(8) New START entered into force on February 5, 2011, placing limitations on United States and Russian strategic systems, including intercontinental ballistic missiles, submarine launched ballistic missiles, and heavy bombers, as well as warheads that threatened the United States.

(9) On February 5, 2018, the central limits on United States and Russia strategic nuclear arsenals took effect.

(10) In March 2018, the United States and the Russian Federation exchanged data on their respective strategic nuclear arsenals in accordance with the Treaty.

(11) Through the Treaty’s verification regime, which includes short-notice, on-site inspections at military bases and facilities, the United States is able to verify the data provided by the Russian Federation regarding its strategic nuclear arsenal. The verification regime provides both countries insight into each other’s strategic nuclear delivery systems, warheads, and facilities, as well as data exchanges to track the status and makeup of nuclear weapons systems.

(12) During a March 2017 hearing of the Committee on Armed Services of the House of Representatives on nuclear deterrence requirements, Commander of the United States Strategic Command (STRATCOM) and Air Force General John Hyten voiced his enthusiastic support for the Treaty, saying he was “a big supporter” and stating “when it comes to nuclear weapons and nuclear capabilities, that bilateral, verifiable arms control agreements are essential to our ability to provide an effective deterrent”.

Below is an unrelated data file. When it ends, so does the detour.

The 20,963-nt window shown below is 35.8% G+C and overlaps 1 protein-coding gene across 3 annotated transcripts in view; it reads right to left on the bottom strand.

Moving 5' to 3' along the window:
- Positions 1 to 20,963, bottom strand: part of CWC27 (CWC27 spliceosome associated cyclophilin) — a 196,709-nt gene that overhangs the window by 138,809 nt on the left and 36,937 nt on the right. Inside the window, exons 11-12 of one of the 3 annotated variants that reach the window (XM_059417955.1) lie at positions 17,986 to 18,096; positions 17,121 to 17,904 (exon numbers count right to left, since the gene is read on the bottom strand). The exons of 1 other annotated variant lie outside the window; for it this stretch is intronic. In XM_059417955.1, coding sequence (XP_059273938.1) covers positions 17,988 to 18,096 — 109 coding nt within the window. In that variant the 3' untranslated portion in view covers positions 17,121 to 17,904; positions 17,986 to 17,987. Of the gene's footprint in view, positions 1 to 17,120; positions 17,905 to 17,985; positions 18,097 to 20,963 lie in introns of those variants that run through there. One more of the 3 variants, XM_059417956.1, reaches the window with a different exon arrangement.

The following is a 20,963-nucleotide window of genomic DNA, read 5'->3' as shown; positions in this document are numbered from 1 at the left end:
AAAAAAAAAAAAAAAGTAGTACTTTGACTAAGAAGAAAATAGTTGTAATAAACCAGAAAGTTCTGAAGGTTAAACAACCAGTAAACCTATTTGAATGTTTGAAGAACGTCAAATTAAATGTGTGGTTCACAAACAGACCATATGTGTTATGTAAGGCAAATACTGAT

(13) In the same hearing, Air Force General Paul Selva, the Vice Chairman of the Joint Chiefs of Staff, also endorsed the treaty, saying New START is “a bilateral, verifiable agreement that gives us some degree of predictability on what our potential adversaries look like”.

(14) Lieutenant General Jack Weinstein, the Air Force Deputy Chief of Staff for Strategic Deterrence and Nuclear Integration, asserted that New START was of “huge value” to United States security.

(15) The Nuclear Posture Review states that arms control agreements can “foster transparency, understanding, and predictability in adversary relations, thereby reducing the risk of misunderstanding and miscalculation”.

(16) New START strengthens United States nuclear security and strategic stability by reducing the number of strategic systems in Russia’s nuclear arsenal and provides the United States with the inspection and monitoring tools necessary to confidently verify Russian compliance with New START.

(17) New START does not restrict United States nuclear modernization programs or limit United States missile defense efforts.

SEC. 4. Statement of policy.

Unless the President determines and so informs Congress that Russia is not in material compliance with New START, it is the policy of the United States to extend New START from its initial termination date in February 2021 to February 2026, as allowed in the Treaty.